If you do not want a hatchery are you prepared to close the river to ALL FISHING until the stocks of fish are deemed to be large enough to start fishing again.Bering in mind that unaided this could take 20 years or more ? The natural stock level of the river could well be far less than the numbers required to call it a viable fishery!
As all rivers we need to work on them to stop them become non viable for Salmonids, as the natural thing is for a river to change form a salmonid river into a course river as it gains nutrients and silt.
Naturalization means loss of Salmonids, Sorry but fact !!!!

Brian

P.S. vote for casting for recovery

Last edited by oldstyleoverthe; 03-31-2012 at 05:00 AM. Reason: add post script
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post #5 of 10 (permalink) Old 04-01-2012, 12:09 AM
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Do your homework on wild vs. hatchery salmon and steelhead in North America.

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post #6 of 10 (permalink) Old 04-01-2012, 10:54 AM
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Hole in the dike

If someone around the Thompson could provide some insight, I'd like to know what the limiting factor(s) is/are for the Thompson. Have there been any substantive studies examining the decline?

What is being done to restore the steelhead runs in the Thompson? By whom?

Whether a wild fish crosses with one from a hatchery or has a different survival rate is moot if there is no spawning gravel, water quality won't support salmonids, or some disease factor has come into play.

Rather than calling on the Corps of Engineers to do a study on the chemical composition of the dike's cement, perhaps we should find the hole in dike and hire the little Dutch Boy to put his thumb there while someone figures out why it is leaking.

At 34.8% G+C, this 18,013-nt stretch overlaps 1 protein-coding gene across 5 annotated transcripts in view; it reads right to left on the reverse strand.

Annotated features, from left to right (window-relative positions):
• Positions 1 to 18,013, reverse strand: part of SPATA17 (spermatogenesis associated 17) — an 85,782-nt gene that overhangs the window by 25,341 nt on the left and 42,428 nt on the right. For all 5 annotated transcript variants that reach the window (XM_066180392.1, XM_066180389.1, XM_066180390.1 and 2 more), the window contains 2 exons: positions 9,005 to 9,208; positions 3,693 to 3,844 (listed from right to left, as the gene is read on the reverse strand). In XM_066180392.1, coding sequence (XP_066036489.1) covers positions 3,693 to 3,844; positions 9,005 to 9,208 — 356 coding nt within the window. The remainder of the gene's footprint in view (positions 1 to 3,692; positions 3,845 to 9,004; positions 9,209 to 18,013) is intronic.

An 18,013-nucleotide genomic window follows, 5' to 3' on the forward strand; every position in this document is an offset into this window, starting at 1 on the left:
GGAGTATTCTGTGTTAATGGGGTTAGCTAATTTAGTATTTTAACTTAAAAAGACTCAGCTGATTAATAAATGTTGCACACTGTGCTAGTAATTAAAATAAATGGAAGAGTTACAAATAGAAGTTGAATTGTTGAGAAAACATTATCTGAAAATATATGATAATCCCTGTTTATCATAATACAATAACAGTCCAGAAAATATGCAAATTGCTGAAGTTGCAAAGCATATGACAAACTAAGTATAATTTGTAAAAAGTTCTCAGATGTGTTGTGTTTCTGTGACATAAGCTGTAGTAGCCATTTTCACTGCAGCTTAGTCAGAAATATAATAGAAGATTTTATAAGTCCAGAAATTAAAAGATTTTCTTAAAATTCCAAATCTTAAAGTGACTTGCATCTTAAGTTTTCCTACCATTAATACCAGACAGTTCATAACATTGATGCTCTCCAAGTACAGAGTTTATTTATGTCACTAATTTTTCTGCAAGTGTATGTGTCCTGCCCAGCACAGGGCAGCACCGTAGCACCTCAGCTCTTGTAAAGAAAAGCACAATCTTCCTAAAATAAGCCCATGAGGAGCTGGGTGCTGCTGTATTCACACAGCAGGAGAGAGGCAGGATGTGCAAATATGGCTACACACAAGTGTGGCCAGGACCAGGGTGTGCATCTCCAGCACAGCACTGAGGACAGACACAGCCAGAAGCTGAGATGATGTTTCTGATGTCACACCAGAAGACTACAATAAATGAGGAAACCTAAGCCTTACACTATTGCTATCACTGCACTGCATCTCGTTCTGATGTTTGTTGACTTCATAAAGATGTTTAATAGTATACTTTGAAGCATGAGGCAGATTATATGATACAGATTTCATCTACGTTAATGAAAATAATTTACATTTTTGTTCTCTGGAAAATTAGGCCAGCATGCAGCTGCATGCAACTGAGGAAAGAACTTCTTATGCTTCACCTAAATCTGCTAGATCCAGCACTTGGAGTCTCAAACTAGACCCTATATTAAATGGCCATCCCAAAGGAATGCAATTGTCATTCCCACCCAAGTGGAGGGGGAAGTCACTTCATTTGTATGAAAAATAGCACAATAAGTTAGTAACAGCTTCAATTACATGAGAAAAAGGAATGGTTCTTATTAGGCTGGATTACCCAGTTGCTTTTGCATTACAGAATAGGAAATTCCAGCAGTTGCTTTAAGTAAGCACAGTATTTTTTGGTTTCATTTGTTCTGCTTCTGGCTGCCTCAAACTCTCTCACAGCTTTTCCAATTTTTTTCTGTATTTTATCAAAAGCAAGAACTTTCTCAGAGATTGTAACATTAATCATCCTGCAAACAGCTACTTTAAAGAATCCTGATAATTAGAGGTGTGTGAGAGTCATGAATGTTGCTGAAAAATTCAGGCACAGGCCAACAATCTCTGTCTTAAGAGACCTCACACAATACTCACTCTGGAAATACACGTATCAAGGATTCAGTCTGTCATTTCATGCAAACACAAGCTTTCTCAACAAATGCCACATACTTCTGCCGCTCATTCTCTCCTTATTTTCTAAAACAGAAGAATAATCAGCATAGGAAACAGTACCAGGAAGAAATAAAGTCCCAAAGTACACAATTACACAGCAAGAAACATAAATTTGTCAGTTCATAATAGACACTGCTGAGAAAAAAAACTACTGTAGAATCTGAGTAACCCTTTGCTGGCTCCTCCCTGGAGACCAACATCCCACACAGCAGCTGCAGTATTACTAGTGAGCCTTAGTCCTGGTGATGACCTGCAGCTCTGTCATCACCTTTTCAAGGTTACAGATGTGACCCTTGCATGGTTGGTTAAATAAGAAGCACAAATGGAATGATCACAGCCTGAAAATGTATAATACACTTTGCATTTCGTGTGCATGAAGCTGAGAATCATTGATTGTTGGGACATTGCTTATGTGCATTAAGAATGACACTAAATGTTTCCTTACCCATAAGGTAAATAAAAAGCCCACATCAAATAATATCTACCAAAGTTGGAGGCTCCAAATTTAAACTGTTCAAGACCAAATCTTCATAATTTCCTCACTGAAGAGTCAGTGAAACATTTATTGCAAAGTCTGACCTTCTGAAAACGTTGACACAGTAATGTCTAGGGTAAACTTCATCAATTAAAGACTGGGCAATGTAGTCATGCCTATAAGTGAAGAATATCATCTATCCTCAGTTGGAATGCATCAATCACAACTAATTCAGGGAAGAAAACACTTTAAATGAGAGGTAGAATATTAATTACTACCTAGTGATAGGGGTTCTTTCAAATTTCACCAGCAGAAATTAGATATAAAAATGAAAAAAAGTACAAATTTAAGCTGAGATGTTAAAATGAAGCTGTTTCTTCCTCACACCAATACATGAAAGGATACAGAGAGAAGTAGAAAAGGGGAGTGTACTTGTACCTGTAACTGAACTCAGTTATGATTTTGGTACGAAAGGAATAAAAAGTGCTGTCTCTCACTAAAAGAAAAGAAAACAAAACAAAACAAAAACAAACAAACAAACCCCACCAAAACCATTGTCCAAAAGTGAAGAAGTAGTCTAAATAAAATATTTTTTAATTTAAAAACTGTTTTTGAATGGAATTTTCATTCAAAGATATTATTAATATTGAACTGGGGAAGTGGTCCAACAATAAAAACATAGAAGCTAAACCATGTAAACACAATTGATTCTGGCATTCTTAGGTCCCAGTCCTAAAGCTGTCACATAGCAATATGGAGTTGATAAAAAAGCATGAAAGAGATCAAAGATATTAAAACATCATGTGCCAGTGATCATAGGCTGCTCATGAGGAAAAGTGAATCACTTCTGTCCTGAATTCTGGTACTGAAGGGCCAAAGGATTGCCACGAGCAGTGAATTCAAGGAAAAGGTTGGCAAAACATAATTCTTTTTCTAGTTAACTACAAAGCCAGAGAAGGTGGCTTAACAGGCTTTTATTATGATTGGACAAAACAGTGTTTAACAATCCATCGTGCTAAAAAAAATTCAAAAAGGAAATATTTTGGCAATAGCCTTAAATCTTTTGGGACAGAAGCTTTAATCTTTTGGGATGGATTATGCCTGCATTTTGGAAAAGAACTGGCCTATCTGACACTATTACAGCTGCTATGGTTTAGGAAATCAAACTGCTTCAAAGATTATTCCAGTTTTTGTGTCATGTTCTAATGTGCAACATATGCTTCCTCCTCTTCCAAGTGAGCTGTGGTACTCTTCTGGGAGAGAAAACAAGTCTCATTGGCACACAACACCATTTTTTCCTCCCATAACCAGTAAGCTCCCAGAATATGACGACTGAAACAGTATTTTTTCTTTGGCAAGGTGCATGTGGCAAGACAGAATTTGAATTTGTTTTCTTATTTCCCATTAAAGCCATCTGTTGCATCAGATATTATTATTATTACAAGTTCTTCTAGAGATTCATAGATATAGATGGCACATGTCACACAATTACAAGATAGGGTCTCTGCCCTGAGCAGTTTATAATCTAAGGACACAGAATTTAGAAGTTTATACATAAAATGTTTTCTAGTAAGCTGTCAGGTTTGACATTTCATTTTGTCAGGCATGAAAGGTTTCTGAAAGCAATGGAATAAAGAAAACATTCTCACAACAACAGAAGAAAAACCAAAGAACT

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post #7 of 10 (permalink) Old 04-02-2012, 03:50 PM
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Anyone who fishes here in the summer will tell you there is no lack of rainbow trout in the river. Since Steelhead have the capacity to residualize and rainbow trout have the capacity to become sea-going, I can't really see the problem being lack of fish in the river. The problems ( I think, don't quote me and feel free to enlighten me) have to do with netting sockeye and chum when a majority of these fish are migrating upstream, ocean survival, etc. When the water temperatures go up and there is more nutrient runoff, the river becomes more fertile, better for the local trout. Why would they leave if there is all this food around?? there are a number of problems facing this river, but dumping more fish in the river is absolutely not the way to fix things. If you believe that to be the answer then you need to open your eyes a bit